Is there such a thing as a “typical” day in low vision care?

Is there such a thing as a typical day of low vision care?

When caring for the functional vision wants and needs of patients who are partially-sighted and legally blind, it takes knowledge, expertise, and experience. Simply having a technician hand a patient different magnifiers, filters, and the like just doesn’t cut it in my opinion.

Come with me in the video and visit with a couple of patients who are thrilled as they pick up the glasses we chose together in order to help them see and function better!

The first young man has a very limited field of vision (traumatic brain injury, TBI) and he particularly wanted help in seeing downward for mobility purposes. The second patient needed to see details at a distance more clearly secondary to having 20/100 vision from macular degeneration.

Thanks for reading and watching.  Give us a call if you have any questions or would like to schedule a low vision evaluation.

Meet Holly, our newest low vision technician!

Introducing our newest Midwest Low Vision employee, Holly! 👋
Casey has been working closely with Holly as she will be taking over as Dr. Jarrod’s Low Vision Technician (don’t worry, Casey’s not going anywhere!).  Holly started her career in Optometry in 2006 and has held many roles in the field since then.
In 2013, Holly was diagnosed with Stargardt’s Disease, which is a retinal disease similar to Macular Degeneration & results in a loss of central vision. Since then, Holly has developed a great passion for helping those with Low Vision.  She has volunteered for The Foundation Fighting Blindness & assists with their annual Vision Walk each year.  When Holly isn’t working, she enjoys spending time with her husband, 3 children & their dog. She looks forward to meeting and working with all of our wonderful patients! 💙👁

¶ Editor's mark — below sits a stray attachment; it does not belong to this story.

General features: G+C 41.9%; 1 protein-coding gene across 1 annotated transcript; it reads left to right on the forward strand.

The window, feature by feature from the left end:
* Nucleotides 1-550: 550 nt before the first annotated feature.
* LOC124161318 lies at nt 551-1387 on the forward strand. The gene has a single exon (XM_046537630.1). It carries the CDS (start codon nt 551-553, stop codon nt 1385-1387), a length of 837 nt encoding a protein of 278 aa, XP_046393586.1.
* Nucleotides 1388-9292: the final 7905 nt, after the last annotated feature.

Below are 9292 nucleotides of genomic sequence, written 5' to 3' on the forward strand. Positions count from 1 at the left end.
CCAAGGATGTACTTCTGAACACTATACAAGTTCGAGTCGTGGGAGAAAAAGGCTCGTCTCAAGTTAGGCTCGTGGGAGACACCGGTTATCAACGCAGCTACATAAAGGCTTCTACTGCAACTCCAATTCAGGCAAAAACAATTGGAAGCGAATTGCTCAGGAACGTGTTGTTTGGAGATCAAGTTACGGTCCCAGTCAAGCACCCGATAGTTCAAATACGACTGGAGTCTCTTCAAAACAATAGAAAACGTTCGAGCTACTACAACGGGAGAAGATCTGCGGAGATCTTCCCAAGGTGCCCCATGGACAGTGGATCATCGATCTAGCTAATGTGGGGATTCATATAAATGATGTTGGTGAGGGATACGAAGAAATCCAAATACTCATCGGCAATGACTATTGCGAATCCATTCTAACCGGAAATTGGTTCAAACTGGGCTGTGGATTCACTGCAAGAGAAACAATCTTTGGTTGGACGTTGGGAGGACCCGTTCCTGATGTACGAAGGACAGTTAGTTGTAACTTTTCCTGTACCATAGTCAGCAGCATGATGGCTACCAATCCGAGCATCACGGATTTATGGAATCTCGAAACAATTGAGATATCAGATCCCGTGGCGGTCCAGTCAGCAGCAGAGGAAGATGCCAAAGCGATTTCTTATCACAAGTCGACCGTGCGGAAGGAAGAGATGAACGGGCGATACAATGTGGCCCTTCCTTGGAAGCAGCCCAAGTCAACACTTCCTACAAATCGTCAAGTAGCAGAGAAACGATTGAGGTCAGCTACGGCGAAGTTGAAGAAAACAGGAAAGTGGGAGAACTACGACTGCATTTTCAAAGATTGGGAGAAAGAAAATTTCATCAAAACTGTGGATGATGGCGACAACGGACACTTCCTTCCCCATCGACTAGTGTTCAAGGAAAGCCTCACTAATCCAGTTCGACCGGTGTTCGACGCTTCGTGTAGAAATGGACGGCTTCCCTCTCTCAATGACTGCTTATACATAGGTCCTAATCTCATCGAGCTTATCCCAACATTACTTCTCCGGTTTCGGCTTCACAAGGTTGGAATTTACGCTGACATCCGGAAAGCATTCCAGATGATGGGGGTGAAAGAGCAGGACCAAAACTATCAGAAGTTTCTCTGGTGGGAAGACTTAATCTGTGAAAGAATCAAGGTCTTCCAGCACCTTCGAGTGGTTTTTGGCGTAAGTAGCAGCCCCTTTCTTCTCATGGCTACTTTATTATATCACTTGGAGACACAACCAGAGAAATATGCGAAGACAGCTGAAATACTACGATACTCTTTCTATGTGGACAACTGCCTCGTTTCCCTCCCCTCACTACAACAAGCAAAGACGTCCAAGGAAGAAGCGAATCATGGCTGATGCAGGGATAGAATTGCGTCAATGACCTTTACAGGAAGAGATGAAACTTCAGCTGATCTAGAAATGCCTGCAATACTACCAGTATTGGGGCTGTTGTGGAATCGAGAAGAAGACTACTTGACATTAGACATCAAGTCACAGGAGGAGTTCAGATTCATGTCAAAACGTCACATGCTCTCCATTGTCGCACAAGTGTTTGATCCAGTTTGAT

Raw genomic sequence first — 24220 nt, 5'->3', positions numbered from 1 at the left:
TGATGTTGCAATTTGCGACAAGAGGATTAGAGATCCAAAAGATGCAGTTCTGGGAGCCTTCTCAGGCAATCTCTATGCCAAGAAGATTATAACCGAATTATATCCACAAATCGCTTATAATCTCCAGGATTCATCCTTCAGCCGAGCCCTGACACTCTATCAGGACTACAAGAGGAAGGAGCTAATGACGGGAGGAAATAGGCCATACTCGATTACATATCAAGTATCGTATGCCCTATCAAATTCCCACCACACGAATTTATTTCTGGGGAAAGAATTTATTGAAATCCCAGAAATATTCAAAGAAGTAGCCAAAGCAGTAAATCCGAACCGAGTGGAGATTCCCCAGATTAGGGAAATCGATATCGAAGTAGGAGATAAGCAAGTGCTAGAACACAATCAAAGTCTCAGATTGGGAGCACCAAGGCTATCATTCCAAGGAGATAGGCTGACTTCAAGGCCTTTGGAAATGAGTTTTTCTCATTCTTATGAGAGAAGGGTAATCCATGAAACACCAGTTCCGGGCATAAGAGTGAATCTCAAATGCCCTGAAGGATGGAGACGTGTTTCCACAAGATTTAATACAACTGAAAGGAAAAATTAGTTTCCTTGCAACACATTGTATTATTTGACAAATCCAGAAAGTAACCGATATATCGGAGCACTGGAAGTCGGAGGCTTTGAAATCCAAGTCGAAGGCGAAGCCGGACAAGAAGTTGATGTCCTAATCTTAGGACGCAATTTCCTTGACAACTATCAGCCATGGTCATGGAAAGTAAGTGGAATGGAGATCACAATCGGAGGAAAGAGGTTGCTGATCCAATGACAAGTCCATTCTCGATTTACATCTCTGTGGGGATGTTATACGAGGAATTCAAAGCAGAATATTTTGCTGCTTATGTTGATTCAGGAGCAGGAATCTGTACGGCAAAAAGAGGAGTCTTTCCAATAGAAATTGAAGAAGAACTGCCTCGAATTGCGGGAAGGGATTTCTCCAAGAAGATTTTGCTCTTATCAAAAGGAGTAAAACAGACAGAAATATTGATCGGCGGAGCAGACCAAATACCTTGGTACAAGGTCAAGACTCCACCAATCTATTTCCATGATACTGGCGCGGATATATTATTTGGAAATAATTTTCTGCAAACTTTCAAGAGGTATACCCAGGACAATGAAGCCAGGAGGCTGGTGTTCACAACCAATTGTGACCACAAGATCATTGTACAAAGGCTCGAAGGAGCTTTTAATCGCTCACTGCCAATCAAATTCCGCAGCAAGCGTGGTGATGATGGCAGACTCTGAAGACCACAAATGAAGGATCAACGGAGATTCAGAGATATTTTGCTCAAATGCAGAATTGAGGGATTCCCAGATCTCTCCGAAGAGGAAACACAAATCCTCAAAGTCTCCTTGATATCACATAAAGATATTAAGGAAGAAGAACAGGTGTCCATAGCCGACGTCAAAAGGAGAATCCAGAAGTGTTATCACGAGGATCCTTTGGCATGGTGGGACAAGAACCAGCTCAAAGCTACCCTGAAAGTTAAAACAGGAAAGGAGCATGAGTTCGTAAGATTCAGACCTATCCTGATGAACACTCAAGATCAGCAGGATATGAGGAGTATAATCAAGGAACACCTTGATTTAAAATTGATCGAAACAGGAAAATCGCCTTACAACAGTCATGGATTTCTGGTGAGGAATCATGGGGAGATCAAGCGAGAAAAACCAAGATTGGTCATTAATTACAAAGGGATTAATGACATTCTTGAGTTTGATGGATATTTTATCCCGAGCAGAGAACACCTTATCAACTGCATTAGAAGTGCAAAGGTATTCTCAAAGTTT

Holly, Midwest Low Vision new Low Vision Technician
Holly, Midwest Low Vision’s new low vision technician!

Maximally Effective Low Vision Care

Practicing maximally effective low vision care requires open-minded empathy coupled with knowledge and creativity.
To be maximally effective I feel that you need to be able to “put yourself in the patient’s shoes” to the fullest extent that you are able.
THEN, you must have done your homework and have the experience to know what is available that might be able to meet their needs.
FINALLY…(and this is the fun part!)…you must “think outside the box” and ask yourself if there might be a better way to solve this patient’s particular problem(s).

— Dr. Jarrod Long

Midwest Low Vision Office Tour, May 2021

Come along with Dr. Long on an office tour!

We’ll start outside and work through the low vision patient experience from the patient’s perspective.  Dr. Long narrates and explains various details and expectations of the visit.

Every day we see patients who need the various glasses and devices described in the video, such as bioptics and bioptic telescopic glasses.

 

Bioptics and Reading Telescopic Glasses for Low Vision from Presumed Ocular Histoplasmosis Syndrome.

July 13, 2005 (I checked his chart), I remember examining my buddy, Dave, near the end of the day. He complained of blurred and distorted vision in one eye.

As doctors, through careful questioning, about 90% of the time we know, or think we know, what’s going on before we ever examine the patient. I knew my buddy had Idiopathic Central Serous Chorioretinopathy (ICSC). I had seen it before in another friend.

me: “Dave, I think I know what’s going on. Any extra stress in your life lately?”
Dave: “I’m not sure, not really…”
me: “Well anyway, I think I know what’s going on, but let’s get you dilated and take a look.”